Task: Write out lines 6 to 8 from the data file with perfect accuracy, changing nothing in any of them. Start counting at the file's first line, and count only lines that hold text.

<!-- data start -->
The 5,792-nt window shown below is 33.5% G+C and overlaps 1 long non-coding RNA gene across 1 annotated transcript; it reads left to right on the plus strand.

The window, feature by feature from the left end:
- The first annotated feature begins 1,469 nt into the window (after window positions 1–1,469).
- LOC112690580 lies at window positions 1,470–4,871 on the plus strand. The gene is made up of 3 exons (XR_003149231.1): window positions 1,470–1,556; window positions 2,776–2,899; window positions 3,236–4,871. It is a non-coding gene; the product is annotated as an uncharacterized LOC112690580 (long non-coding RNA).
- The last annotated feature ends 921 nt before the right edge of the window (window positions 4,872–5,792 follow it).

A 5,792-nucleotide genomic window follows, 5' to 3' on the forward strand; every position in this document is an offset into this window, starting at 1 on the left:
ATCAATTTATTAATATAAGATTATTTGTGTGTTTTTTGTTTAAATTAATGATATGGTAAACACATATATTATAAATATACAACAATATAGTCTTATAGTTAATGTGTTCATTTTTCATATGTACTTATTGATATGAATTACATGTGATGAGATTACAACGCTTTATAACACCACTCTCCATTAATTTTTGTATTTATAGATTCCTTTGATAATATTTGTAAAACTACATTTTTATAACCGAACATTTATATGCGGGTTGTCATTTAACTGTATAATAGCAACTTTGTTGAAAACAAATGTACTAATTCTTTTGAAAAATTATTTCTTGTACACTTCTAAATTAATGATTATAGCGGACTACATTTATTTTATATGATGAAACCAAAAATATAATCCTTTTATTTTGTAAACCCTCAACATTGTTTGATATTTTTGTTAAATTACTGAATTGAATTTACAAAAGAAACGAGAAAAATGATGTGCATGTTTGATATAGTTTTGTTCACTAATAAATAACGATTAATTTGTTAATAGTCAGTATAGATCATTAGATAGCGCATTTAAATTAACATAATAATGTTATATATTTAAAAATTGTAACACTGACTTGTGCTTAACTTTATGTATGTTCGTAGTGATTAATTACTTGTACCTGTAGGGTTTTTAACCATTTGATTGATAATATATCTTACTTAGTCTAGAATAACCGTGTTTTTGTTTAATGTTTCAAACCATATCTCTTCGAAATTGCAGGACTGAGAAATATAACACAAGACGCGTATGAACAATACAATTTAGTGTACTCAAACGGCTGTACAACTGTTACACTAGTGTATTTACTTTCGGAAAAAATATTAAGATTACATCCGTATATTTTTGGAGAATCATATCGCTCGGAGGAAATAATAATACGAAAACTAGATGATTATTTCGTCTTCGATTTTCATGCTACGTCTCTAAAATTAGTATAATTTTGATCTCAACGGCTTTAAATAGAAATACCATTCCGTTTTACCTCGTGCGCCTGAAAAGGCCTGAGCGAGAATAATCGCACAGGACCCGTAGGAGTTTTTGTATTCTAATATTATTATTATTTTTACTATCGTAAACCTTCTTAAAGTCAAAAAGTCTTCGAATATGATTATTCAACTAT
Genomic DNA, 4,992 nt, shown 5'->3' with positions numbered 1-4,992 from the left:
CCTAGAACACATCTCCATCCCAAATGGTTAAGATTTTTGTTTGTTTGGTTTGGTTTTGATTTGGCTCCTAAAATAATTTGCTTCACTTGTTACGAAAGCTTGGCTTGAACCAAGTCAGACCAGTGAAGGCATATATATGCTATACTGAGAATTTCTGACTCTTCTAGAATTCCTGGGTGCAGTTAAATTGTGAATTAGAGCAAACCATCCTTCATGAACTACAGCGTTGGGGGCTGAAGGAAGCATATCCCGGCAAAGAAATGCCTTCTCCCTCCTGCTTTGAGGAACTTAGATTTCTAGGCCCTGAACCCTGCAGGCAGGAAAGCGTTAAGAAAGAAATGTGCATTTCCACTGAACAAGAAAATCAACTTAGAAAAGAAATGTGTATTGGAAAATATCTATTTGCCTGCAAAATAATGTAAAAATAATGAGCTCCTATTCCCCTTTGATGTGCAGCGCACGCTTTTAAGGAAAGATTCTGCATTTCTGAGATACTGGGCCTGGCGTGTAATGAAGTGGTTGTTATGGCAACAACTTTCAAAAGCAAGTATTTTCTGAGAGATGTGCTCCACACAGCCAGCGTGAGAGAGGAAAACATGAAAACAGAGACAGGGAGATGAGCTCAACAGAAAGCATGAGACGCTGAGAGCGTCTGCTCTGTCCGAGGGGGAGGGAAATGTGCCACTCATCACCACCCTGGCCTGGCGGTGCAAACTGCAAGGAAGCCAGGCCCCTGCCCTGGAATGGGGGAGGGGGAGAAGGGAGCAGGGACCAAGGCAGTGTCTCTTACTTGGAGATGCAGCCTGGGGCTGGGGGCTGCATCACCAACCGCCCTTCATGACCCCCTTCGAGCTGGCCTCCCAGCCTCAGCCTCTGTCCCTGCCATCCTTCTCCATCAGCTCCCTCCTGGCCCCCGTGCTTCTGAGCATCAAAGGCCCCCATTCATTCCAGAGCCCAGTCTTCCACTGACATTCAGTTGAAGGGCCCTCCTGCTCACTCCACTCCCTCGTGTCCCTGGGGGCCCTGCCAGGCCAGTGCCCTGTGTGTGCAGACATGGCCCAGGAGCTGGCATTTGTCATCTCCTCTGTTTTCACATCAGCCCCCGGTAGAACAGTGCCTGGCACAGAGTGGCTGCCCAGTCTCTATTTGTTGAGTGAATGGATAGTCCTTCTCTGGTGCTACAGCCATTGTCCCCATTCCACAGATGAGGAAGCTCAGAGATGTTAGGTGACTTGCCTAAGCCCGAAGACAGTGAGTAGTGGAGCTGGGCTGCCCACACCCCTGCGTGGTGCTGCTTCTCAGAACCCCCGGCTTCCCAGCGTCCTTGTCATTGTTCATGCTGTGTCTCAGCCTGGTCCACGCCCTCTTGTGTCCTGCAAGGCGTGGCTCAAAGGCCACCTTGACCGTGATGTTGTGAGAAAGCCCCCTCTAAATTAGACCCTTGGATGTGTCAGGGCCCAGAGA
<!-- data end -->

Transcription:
A 5,792-nucleotide genomic window follows, 5' to 3' on the forward strand; every position in this document is an offset into this window, starting at 1 on the left:
ATCAATTTATTAATATAAGATTATTTGTGTGTTTTTTGTTTAAATTAATGATATGGTAAACACATATATTATAAATATACAACAATATAGTCTTATAGTTAATGTGTTCATTTTTCATATGTACTTATTGATATGAATTACATGTGATGAGATTACAACGCTTTATAACACCACTCTCCATTAATTTTTGTATTTATAGATTCCTTTGATAATATTTGTAAAACTACATTTTTATAACCGAACATTTATATGCGGGTTGTCATTTAACTGTATAATAGCAACTTTGTTGAAAACAAATGTACTAATTCTTTTGAAAAATTATTTCTTGTACACTTCTAAATTAATGATTATAGCGGACTACATTTATTTTATATGATGAAACCAAAAATATAATCCTTTTATTTTGTAAACCCTCAACATTGTTTGATATTTTTGTTAAATTACTGAATTGAATTTACAAAAGAAACGAGAAAAATGATGTGCATGTTTGATATAGTTTTGTTCACTAATAAATAACGATTAATTTGTTAATAGTCAGTATAGATCATTAGATAGCGCATTTAAATTAACATAATAATGTTATATATTTAAAAATTGTAACACTGACTTGTGCTTAACTTTATGTATGTTCGTAGTGATTAATTACTTGTACCTGTAGGGTTTTTAACCATTTGATTGATAATATATCTTACTTAGTCTAGAATAACCGTGTTTTTGTTTAATGTTTCAAACCATATCTCTTCGAAATTGCAGGACTGAGAAATATAACACAAGACGCGTATGAACAATACAATTTAGTGTACTCAAACGGCTGTACAACTGTTACACTAGTGTATTTACTTTCGGAAAAAATATTAAGATTACATCCGTATATTTTTGGAGAATCATATCGCTCGGAGGAAATAATAATACGAAAACTAGATGATTATTTCGTCTTCGATTTTCATGCTACGTCTCTAAAATTAGTATAATTTTGATCTCAACGGCTTTAAATAGAAATACCATTCCGTTTTACCTCGTGCGCCTGAAAAGGCCTGAGCGAGAATAATCGCACAGGACCCGTAGGAGTTTTTGTATTCTAATATTATTATTATTTTTACTATCGTAAACCTTCTTAAAGTCAAAAAGTCTTCGAATATGATTATTCAACTAT
Genomic DNA, 4,992 nt, shown 5'->3' with positions numbered 1-4,992 from the left: